Update: An earlier version of this post accidentally misrepresented the link between earthquakes and fracking. Although fracking has been increasingly shown to cause earthquakes, it's in fact wastewater disposal wells in Oklahoma that are specifically linked to induced earthquakes.
Onshore oil and gas excavation may still be relatively cheap in parts of the United States, but scientific research has clearly shown that it’s terrible not just for the environment, but for anyone living nearby. After all, it's clearly linked to powerful and potentially hazardous artificial earthquakes.
When it comes to hydrocarbon-related tremors, you can’t find anywhere rumblier than Oklahoma right now. Over the last decade, the state has upped the ante on its natural gas exploration efforts, and – this animation reveals – it's had quite the effect.
It must be pointed out though that wastewater disposal, not normally fracking itself, is in fact the primary driver of these tremors, known as "induced earthquakes" - at least in Oklahoma. Although research is increasingly linking fracking to induced earthquakes, this hasn't been conclusively demonstrated just yet in this part of the US.
"In Oklahoma, which has the most induced earthquakes in US, only 1-2% of the earthquakes can be linked to hydraulic fracturing operations. The remaining earthquakes are induced by wastewater disposal," the United States geological Survey (USGS) explains.
Wastewater is produced at oil and gas extraction sites, both of which are plentiful in Oklahoma, and it's often injected back into the ground to stop it polluting nearby freshwater aquifers or other potable water sources. It's this injection process that can cause induced earthquakes, although not every wastewater disposal process triggers them.
Either way, the USGS and the Seismic Sound Lab have collated the most significant recent tremors in the state into a single gif, and it’s a marvel to behold. Much like that spiraling temperature anomaly gif that appeared back in 2016 in order to demonstrate the speed of man-made climate change, this new animation makes the underlying science very hard to argue with: exploring for oil and gas in this way is causing an earthquake surge.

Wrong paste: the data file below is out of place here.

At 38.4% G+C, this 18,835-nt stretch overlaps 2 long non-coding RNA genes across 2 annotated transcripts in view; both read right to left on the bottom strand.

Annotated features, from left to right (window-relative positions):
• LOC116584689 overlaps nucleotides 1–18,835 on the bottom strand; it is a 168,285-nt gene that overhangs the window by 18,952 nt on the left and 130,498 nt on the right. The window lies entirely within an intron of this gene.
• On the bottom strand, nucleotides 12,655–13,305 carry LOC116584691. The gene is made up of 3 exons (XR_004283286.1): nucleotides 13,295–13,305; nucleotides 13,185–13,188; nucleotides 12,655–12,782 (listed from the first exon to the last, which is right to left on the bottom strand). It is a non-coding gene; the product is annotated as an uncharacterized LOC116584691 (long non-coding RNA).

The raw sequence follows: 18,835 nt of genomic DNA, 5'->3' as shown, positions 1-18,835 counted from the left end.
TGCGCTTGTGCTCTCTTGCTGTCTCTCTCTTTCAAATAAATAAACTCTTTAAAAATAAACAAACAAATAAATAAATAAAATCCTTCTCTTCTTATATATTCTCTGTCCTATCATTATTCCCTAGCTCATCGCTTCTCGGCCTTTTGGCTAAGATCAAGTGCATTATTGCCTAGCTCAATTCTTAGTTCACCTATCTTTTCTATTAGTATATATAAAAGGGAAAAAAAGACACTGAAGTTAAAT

There are two notable upticks in seismic activity in Oklahoma: back around 2011, and then again in 2014. In fact, back in 2010, there were just 41 quakes registering as 3.0M or above in the state. In 2015, this peaked at 903.
All in all though, the trend is clear to see: Quakes haven’t just been getting more energetic, but more common, in the Sooner State.
Previous work by the USGS revealed that the state is one of the most high-risk for significant, damaging earthquakes in the entire country – and yes, that includes California with its San Andreas Fault network. Overall, 4 million Americans are at risk of experiencing a major seismic event this year, and 88 percent of them live in states that engage in fracking and wastewater injection.
There are no major fault networks in Oklahoma, and yet – as two majors quakes in 2011 and 2016 revealed – it is still able to experience quakes that almost hit 6.0M. These are powerful enough to destroy homes and take lives, and they’re completely man-made. Continuing to frack and to dispose of wastewater in this way, and to not acknowledge this hazard more explicitly, is nothing less than reckless.
Fortunately, it looks as if authorities have sat up and taken notice; additional restrictions on drilling practices have seen the number of 3.0M or greater quakes drop to 623 as of 2016. So far this year, there’s been just 180. Still, the risk remains.
It’s such a shame that there’s no other way to source energy so cheaply without endangering the environment, the climate, and everyone living nearby. Oh, wait.